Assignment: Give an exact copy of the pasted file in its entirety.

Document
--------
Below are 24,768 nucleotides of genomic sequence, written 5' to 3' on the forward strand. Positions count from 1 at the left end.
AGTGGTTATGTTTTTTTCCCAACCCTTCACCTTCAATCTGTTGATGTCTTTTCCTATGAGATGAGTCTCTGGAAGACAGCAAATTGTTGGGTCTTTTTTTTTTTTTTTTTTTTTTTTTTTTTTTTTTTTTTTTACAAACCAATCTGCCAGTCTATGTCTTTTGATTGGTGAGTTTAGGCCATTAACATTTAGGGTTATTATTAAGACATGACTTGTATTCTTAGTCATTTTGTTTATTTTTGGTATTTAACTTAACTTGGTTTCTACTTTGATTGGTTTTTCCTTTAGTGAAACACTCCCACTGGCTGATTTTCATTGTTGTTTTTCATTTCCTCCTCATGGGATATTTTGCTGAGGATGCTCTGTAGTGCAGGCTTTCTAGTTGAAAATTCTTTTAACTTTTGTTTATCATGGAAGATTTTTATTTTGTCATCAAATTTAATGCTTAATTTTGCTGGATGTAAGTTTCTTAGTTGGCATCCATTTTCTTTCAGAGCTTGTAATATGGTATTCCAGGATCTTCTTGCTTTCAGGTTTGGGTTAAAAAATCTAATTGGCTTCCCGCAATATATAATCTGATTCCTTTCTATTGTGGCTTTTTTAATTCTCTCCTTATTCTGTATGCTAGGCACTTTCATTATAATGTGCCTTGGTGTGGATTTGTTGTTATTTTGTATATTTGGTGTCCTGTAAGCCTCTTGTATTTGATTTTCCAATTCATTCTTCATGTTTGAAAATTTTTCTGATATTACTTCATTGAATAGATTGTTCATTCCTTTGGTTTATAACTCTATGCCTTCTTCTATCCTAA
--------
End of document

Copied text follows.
Below are 24,768 nucleotides of genomic sequence, written 5' to 3' on the forward strand. Positions count from 1 at the left end.
AGTGGTTATGTTTTTTTCCCAACCCTTCACCTTCAATCTGTTGATGTCTTTTCCTATGAGATGAGTCTCTGGAAGACAGCAAATTGTTGGGTCTTTTTTTTTTTTTTTTTTTTTTTTTTTTTTTTTTTTTTTTACAAACCAATCTGCCAGTCTATGTCTTTTGATTGGTGAGTTTAGGCCATTAACATTTAGGGTTATTATTAAGACATGACTTGTATTCTTAGTCATTTTGTTTATTTTTGGTATTTAACTTAACTTGGTTTCTACTTTGATTGGTTTTTCCTTTAGTGAAACACTCCCACTGGCTGATTTTCATTGTTGTTTTTCATTTCCTCCTCATGGGATATTTTGCTGAGGATGCTCTGTAGTGCAGGCTTTCTAGTTGAAAATTCTTTTAACTTTTGTTTATCATGGAAGATTTTTATTTTGTCATCAAATTTAATGCTTAATTTTGCTGGATGTAAGTTTCTTAGTTGGCATCCATTTTCTTTCAGAGCTTGTAATATGGTATTCCAGGATCTTCTTGCTTTCAGGTTTGGGTTAAAAAATCTAATTGGCTTCCCGCAATATATAATCTGATTCCTTTCTATTGTGGCTTTTTTAATTCTCTCCTTATTCTGTATGCTAGGCACTTTCATTATAATGTGCCTTGGTGTGGATTTGTTGTTATTTTGTATATTTGGTGTCCTGTAAGCCTCTTGTATTTGATTTTCCAATTCATTCTTCATGTTTGAAAATTTTTCTGATATTACTTCATTGAATAGATTGTTCATTCCTTTGGTTTATAACTCTATGCCTTCTTCTATCCTAA